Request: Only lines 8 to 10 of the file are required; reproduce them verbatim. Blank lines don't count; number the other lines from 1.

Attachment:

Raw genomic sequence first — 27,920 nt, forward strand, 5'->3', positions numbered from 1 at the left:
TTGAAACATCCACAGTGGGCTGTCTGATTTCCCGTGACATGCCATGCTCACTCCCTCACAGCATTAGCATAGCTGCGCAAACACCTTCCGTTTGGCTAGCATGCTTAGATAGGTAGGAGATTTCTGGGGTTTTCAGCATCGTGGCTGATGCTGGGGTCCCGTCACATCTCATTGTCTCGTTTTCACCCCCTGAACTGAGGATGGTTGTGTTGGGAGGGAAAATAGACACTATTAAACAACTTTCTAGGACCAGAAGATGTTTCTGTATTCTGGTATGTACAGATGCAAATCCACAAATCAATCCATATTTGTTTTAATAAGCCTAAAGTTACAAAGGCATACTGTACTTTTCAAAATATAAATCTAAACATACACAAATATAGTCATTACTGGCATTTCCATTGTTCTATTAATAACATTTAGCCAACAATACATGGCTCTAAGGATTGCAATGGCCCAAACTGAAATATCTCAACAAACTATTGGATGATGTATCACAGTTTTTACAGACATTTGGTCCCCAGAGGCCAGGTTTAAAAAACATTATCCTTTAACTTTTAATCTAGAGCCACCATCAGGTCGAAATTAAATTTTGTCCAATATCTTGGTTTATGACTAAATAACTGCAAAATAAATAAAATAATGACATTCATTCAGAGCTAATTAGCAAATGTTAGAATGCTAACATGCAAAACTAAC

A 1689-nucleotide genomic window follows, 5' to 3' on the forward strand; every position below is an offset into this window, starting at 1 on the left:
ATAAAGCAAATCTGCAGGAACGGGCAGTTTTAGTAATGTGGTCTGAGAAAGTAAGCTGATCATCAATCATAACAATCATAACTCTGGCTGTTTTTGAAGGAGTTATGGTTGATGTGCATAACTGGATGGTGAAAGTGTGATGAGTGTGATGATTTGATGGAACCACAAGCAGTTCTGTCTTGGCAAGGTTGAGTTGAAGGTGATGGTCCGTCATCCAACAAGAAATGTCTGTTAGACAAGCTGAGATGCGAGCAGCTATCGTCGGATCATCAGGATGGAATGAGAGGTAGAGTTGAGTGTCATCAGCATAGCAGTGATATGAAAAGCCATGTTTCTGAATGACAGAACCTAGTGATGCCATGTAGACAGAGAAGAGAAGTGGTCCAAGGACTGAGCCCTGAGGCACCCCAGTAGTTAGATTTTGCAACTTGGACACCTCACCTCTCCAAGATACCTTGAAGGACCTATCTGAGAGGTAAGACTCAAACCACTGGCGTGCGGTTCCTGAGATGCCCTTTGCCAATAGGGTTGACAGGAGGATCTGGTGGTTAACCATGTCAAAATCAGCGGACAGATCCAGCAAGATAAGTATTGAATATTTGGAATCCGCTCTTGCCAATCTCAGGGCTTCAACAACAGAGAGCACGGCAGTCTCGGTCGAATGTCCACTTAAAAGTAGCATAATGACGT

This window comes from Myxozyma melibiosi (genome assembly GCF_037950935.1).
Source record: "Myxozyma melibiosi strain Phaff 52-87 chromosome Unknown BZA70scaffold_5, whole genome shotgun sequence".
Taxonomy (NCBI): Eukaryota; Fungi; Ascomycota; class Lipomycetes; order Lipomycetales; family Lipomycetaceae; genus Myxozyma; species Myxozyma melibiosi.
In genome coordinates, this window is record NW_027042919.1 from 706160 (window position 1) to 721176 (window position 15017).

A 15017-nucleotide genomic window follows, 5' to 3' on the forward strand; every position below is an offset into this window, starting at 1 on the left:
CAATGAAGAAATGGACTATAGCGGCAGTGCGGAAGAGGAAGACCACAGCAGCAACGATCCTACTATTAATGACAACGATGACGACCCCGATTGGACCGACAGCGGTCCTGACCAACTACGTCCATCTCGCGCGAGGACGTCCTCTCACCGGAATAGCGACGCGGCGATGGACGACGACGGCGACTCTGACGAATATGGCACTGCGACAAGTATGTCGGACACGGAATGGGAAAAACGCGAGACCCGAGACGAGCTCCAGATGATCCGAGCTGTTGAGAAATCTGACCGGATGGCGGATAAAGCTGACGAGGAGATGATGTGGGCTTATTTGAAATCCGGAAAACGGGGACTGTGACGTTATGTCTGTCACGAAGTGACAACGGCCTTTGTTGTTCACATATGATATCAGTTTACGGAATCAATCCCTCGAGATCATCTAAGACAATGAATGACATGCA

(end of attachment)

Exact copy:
In genome coordinates, this window is record NW_027042919.1 from 706160 (window position 1) to 721176 (window position 15017).

A 15017-nucleotide genomic window follows, 5' to 3' on the forward strand; every position below is an offset into this window, starting at 1 on the left:
CAATGAAGAAATGGACTATAGCGGCAGTGCGGAAGAGGAAGACCACAGCAGCAACGATCCTACTATTAATGACAACGATGACGACCCCGATTGGACCGACAGCGGTCCTGACCAACTACGTCCATCTCGCGCGAGGACGTCCTCTCACCGGAATAGCGACGCGGCGATGGACGACGACGGCGACTCTGACGAATATGGCACTGCGACAAGTATGTCGGACACGGAATGGGAAAAACGCGAGACCCGAGACGAGCTCCAGATGATCCGAGCTGTTGAGAAATCTGACCGGATGGCGGATAAAGCTGACGAGGAGATGATGTGGGCTTATTTGAAATCCGGAAAACGGGGACTGTGACGTTATGTCTGTCACGAAGTGACAACGGCCTTTGTTGTTCACATATGATATCAGTTTACGGAATCAATCCCTCGAGATCATCTAAGACAATGAATGACATGCA